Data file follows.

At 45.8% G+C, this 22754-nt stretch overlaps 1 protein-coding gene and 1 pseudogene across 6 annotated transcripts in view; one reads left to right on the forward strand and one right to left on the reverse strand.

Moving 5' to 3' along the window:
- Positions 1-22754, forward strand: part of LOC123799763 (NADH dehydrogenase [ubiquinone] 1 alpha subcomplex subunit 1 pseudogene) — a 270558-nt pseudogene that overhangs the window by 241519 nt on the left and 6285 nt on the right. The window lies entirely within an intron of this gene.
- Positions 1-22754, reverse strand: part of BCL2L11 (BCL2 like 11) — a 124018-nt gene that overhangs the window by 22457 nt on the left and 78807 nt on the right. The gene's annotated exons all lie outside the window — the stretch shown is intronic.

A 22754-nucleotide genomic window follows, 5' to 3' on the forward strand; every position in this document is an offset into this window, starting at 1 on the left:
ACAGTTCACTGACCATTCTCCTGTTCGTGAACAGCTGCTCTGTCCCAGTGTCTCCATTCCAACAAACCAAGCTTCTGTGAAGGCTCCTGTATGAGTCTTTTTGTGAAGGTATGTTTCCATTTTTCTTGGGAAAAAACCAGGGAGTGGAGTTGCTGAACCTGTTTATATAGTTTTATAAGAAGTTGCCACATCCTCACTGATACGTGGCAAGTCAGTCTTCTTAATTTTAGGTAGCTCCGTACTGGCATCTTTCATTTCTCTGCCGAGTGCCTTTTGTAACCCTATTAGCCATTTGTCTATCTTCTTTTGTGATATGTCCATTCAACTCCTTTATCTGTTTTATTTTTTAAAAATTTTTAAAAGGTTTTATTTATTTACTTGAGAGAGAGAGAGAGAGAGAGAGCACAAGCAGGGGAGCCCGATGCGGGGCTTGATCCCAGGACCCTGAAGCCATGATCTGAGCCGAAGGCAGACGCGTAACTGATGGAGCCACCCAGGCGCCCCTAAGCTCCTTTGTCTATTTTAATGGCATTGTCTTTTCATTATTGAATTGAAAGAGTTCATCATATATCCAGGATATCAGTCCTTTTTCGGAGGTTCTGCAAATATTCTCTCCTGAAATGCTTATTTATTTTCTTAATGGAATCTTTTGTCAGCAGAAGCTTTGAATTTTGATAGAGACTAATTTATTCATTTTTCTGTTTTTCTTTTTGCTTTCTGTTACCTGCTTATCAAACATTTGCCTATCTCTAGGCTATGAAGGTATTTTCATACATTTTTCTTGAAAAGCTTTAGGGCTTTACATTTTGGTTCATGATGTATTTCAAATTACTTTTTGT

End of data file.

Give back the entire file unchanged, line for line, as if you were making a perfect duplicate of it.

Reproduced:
At 45.8% G+C, this 22754-nt stretch overlaps 1 protein-coding gene and 1 pseudogene across 6 annotated transcripts in view; one reads left to right on the forward strand and one right to left on the reverse strand.

Moving 5' to 3' along the window:
- Positions 1-22754, forward strand: part of LOC123799763 (NADH dehydrogenase [ubiquinone] 1 alpha subcomplex subunit 1 pseudogene) — a 270558-nt pseudogene that overhangs the window by 241519 nt on the left and 6285 nt on the right. The window lies entirely within an intron of this gene.
- Positions 1-22754, reverse strand: part of BCL2L11 (BCL2 like 11) — a 124018-nt gene that overhangs the window by 22457 nt on the left and 78807 nt on the right. The gene's annotated exons all lie outside the window — the stretch shown is intronic.

A 22754-nucleotide genomic window follows, 5' to 3' on the forward strand; every position in this document is an offset into this window, starting at 1 on the left:
ACAGTTCACTGACCATTCTCCTGTTCGTGAACAGCTGCTCTGTCCCAGTGTCTCCATTCCAACAAACCAAGCTTCTGTGAAGGCTCCTGTATGAGTCTTTTTGTGAAGGTATGTTTCCATTTTTCTTGGGAAAAAACCAGGGAGTGGAGTTGCTGAACCTGTTTATATAGTTTTATAAGAAGTTGCCACATCCTCACTGATACGTGGCAAGTCAGTCTTCTTAATTTTAGGTAGCTCCGTACTGGCATCTTTCATTTCTCTGCCGAGTGCCTTTTGTAACCCTATTAGCCATTTGTCTATCTTCTTTTGTGATATGTCCATTCAACTCCTTTATCTGTTTTATTTTTTAAAAATTTTTAAAAGGTTTTATTTATTTACTTGAGAGAGAGAGAGAGAGAGAGAGCACAAGCAGGGGAGCCCGATGCGGGGCTTGATCCCAGGACCCTGAAGCCATGATCTGAGCCGAAGGCAGACGCGTAACTGATGGAGCCACCCAGGCGCCCCTAAGCTCCTTTGTCTATTTTAATGGCATTGTCTTTTCATTATTGAATTGAAAGAGTTCATCATATATCCAGGATATCAGTCCTTTTTCGGAGGTTCTGCAAATATTCTCTCCTGAAATGCTTATTTATTTTCTTAATGGAATCTTTTGTCAGCAGAAGCTTTGAATTTTGATAGAGACTAATTTATTCATTTTTCTGTTTTTCTTTTTGCTTTCTGTTACCTGCTTATCAAACATTTGCCTATCTCTAGGCTATGAAGGTATTTTCATACATTTTTCTTGAAAAGCTTTAGGGCTTTACATTTTGGTTCATGATGTATTTCAAATTACTTTTTGT